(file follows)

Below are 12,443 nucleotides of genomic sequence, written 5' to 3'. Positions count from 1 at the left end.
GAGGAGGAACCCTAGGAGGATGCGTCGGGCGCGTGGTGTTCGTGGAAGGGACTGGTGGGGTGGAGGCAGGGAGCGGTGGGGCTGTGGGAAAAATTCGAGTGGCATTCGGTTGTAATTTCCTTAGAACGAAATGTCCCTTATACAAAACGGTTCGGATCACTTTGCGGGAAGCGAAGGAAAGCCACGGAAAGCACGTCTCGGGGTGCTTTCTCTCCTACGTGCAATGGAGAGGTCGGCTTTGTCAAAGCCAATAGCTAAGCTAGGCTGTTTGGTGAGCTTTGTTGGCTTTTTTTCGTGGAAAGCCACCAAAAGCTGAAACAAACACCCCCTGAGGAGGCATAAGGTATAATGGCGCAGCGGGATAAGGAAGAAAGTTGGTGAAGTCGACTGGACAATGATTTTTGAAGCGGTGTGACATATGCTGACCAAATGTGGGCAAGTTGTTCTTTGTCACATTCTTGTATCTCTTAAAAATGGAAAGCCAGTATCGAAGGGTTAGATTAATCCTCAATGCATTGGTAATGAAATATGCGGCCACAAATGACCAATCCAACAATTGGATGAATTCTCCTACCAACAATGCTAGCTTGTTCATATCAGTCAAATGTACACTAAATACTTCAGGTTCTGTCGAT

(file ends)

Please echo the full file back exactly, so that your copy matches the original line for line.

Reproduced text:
Below are 12,443 nucleotides of genomic sequence, written 5' to 3'. Positions count from 1 at the left end.
GAGGAGGAACCCTAGGAGGATGCGTCGGGCGCGTGGTGTTCGTGGAAGGGACTGGTGGGGTGGAGGCAGGGAGCGGTGGGGCTGTGGGAAAAATTCGAGTGGCATTCGGTTGTAATTTCCTTAGAACGAAATGTCCCTTATACAAAACGGTTCGGATCACTTTGCGGGAAGCGAAGGAAAGCCACGGAAAGCACGTCTCGGGGTGCTTTCTCTCCTACGTGCAATGGAGAGGTCGGCTTTGTCAAAGCCAATAGCTAAGCTAGGCTGTTTGGTGAGCTTTGTTGGCTTTTTTTCGTGGAAAGCCACCAAAAGCTGAAACAAACACCCCCTGAGGAGGCATAAGGTATAATGGCGCAGCGGGATAAGGAAGAAAGTTGGTGAAGTCGACTGGACAATGATTTTTGAAGCGGTGTGACATATGCTGACCAAATGTGGGCAAGTTGTTCTTTGTCACATTCTTGTATCTCTTAAAAATGGAAAGCCAGTATCGAAGGGTTAGATTAATCCTCAATGCATTGGTAATGAAATATGCGGCCACAAATGACCAATCCAACAATTGGATGAATTCTCCTACCAACAATGCTAGCTTGTTCATATCAGTCAAATGTACACTAAATACTTCAGGTTCTGTCGAT